Of course, Conard's generosity looks skimpy in retrospect. Las Vegas casino owner Sheldon Adelson and his wife anted up an astonishing $53 million during the primary and general election campaigns.
By contrast, established corporations have so far been wary of writing big checks — at least publicly. One ominous portent of corporate giving in future elections: Chevron's $2.5 million last month to a super PAC backing House Republicans.
But by far the most disturbing development is the hundreds of millions in “dark money” sloshing about the political system.
Of the $1 billion in outside spending, about $400 million came from these groups — nonprofits and trade associations, such as the Chamber of Commerce, that say they need not disclose donors.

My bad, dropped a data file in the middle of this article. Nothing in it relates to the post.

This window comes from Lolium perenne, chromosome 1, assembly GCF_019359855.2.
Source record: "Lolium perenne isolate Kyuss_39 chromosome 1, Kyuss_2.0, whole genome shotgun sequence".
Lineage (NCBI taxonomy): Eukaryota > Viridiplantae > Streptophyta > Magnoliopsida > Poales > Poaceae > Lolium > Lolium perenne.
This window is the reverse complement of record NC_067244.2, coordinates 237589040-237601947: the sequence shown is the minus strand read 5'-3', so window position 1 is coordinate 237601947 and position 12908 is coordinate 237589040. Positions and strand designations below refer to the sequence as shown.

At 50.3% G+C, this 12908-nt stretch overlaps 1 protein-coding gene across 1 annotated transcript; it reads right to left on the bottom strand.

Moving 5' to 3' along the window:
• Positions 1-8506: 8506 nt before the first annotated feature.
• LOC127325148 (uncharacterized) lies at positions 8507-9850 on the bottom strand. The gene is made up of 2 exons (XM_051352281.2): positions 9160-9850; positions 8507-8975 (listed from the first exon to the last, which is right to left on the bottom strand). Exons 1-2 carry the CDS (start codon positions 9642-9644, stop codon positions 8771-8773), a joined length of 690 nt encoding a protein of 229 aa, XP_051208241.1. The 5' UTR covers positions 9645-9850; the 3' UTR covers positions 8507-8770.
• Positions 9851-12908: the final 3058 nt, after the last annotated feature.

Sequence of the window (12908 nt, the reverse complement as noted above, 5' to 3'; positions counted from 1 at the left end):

Those entities have been able to engage in such shadow spending in previous elections, but the Citizens United ruling freed them from the flimsy fiction that their messages were mere advertising about issues. Now, with corporations free to engage in independent expenditures, nonprofits can be as transparent as the next PAC.
The leading example is Crossroads GPS, the nonprofit set up by Republican strategists Karl Rove and Ed Gillespie to complement their American Crossroads super PAC. Together, the groups have spent more than $175 million this election. Crossroads GPS accounted for more than $71 million of that, almost all on independent expenditures and with no donors' identities disclosed.
All this makes a mockery of a campaign finance system that is supposed to limit the size of contributions and ensure full disclosure. There are some solutions — stepped-up enforcement of tax and election rules and more stringent disclosure laws — but there needs to be a will to fix this mess.
WASHINGTON POST WRITERS GROUP